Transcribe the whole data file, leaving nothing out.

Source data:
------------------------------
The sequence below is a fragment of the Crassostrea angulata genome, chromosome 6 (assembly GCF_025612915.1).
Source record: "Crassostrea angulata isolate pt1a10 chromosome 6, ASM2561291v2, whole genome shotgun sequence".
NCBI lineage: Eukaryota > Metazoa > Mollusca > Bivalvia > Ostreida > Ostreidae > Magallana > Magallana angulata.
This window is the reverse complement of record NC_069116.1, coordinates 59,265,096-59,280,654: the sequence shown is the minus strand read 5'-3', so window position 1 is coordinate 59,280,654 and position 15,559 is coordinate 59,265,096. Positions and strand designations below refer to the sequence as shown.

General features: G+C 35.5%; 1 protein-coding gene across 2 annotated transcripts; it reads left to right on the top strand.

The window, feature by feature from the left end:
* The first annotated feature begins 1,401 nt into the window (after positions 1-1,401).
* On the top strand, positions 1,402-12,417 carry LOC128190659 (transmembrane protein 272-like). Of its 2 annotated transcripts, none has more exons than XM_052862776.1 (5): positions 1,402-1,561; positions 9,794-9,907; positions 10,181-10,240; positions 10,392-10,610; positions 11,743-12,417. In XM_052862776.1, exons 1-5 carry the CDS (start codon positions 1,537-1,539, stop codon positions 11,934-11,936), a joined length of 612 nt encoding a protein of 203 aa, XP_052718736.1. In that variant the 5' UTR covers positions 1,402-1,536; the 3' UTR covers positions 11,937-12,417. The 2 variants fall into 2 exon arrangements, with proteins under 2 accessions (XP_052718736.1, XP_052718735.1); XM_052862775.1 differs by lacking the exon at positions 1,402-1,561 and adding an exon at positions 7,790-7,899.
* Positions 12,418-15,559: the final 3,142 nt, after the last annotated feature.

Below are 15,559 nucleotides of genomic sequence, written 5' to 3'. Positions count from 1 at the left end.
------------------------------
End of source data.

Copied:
The sequence below is a fragment of the Crassostrea angulata genome, chromosome 6 (assembly GCF_025612915.1).
Source record: "Crassostrea angulata isolate pt1a10 chromosome 6, ASM2561291v2, whole genome shotgun sequence".
NCBI lineage: Eukaryota > Metazoa > Mollusca > Bivalvia > Ostreida > Ostreidae > Magallana > Magallana angulata.
This window is the reverse complement of record NC_069116.1, coordinates 59,265,096-59,280,654: the sequence shown is the minus strand read 5'-3', so window position 1 is coordinate 59,280,654 and position 15,559 is coordinate 59,265,096. Positions and strand designations below refer to the sequence as shown.

General features: G+C 35.5%; 1 protein-coding gene across 2 annotated transcripts; it reads left to right on the top strand.

The window, feature by feature from the left end:
* The first annotated feature begins 1,401 nt into the window (after positions 1-1,401).
* On the top strand, positions 1,402-12,417 carry LOC128190659 (transmembrane protein 272-like). Of its 2 annotated transcripts, none has more exons than XM_052862776.1 (5): positions 1,402-1,561; positions 9,794-9,907; positions 10,181-10,240; positions 10,392-10,610; positions 11,743-12,417. In XM_052862776.1, exons 1-5 carry the CDS (start codon positions 1,537-1,539, stop codon positions 11,934-11,936), a joined length of 612 nt encoding a protein of 203 aa, XP_052718736.1. In that variant the 5' UTR covers positions 1,402-1,536; the 3' UTR covers positions 11,937-12,417. The 2 variants fall into 2 exon arrangements, with proteins under 2 accessions (XP_052718736.1, XP_052718735.1); XM_052862775.1 differs by lacking the exon at positions 1,402-1,561 and adding an exon at positions 7,790-7,899.
* Positions 12,418-15,559: the final 3,142 nt, after the last annotated feature.

Below are 15,559 nucleotides of genomic sequence, written 5' to 3'. Positions count from 1 at the left end.